Could you give up a couple of hours a week to help someone with dementia?
East Cheshire Hospice is inviting the public to attend an event next Monday (Oct 7) to hear what is involved.
The charity already has a dozen Community Champions who are companions for those living with dementia and more volunteers are needed.
The information meeting is at the Hospice on Millbank Drive starting at 10 am with talks from those involved followed by general discussion ending at 11 am.
The Hospice’s Admiral Nurse Debbie Callow said: “It’s a chance to come and learn more and meet some of the team and with no pressure to sign up.
“Our service helps provide companionship to a person living with mild dementia, while allowing their carer to have some time to themselves.
“The volunteer won’t provide personal care – their role is one of friendship and they’re fully supported by the Hospice.
“Our volunteers say it’s a highly rewarding role and they enjoy giving something back and making a difference.”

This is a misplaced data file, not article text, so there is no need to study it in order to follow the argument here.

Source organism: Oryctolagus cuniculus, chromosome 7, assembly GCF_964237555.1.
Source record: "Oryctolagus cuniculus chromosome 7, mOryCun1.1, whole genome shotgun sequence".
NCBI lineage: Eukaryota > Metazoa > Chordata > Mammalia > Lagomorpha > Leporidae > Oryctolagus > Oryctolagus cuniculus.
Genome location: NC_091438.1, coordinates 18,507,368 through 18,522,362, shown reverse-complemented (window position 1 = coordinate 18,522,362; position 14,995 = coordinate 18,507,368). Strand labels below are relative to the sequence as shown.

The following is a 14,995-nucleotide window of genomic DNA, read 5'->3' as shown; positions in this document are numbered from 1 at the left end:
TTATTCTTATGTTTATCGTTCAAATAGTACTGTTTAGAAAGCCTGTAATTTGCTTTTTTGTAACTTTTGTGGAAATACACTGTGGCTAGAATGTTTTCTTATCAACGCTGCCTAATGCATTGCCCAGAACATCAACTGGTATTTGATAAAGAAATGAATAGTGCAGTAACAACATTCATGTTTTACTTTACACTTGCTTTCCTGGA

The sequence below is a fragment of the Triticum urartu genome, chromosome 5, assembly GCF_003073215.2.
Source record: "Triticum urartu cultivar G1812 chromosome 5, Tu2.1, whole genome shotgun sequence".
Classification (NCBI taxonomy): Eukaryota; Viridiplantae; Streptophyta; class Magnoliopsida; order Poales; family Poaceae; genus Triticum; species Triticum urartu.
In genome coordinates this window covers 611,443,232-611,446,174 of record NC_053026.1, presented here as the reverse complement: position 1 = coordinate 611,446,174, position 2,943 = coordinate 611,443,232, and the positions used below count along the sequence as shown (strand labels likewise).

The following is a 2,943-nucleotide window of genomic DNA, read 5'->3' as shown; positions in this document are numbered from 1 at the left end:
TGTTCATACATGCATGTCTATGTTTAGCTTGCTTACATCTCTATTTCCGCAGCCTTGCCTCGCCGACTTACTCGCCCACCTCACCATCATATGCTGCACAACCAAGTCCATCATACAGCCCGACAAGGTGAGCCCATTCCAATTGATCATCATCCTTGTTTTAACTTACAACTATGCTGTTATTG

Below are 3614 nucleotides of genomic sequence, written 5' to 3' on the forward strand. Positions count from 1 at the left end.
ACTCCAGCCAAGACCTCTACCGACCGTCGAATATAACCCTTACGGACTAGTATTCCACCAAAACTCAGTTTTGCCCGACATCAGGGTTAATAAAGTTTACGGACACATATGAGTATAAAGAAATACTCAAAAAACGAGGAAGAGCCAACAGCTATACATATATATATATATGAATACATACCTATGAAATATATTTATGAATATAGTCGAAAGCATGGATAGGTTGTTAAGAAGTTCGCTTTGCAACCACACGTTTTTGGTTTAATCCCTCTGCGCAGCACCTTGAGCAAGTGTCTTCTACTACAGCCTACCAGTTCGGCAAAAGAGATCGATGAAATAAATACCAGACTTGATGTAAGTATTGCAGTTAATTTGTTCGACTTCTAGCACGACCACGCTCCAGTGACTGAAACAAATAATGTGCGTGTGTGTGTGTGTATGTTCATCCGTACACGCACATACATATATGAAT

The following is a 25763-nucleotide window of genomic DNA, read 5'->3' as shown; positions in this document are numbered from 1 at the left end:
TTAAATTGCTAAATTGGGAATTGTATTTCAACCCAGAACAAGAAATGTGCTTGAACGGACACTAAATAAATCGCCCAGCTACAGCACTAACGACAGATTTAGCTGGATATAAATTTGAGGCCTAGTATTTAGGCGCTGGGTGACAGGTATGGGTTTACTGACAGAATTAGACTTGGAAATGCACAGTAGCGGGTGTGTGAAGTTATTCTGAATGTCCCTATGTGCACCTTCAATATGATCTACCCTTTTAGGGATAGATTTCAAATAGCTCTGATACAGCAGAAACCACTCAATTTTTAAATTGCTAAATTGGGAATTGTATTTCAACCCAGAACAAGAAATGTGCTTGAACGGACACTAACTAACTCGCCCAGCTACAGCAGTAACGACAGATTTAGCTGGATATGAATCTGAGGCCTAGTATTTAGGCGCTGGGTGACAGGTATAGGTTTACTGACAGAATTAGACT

Debbie is the Hospice’s first specialist dementia nurse, a post created in June recognising the charity’s forward-thinking approach to the illness.
Statistics show that more than 850,000 people in the UK are diagnosed with dementia, a number expected to increase, while a quarter of over 65s in hospital beds have the illness.
Debbie said: “Education is the key, whether it’s carers or professionals, to making life easier for those with dementia so they can live well.
“Dementia doesn’t just affect the person with the diagnosis – spouses, partners and family and friends are all affected as well.
“Part of my job is raising awareness and I love the energy and environment of working here. There’s a really nice feeling which you get walking round the building.”
People can just turn up on Monday at 10 am with no need to book. For more details call Volunteer Co-ordinator Helena Smith on 01625 664984 or email firstname.lastname@example.org.
* Admiral Nurses were so named by the family of Joseph Levy, whose family founded Dementia UK. He had vascular dementia and was known affectionately as ‘Admiral Joe’ because of his love of sailing.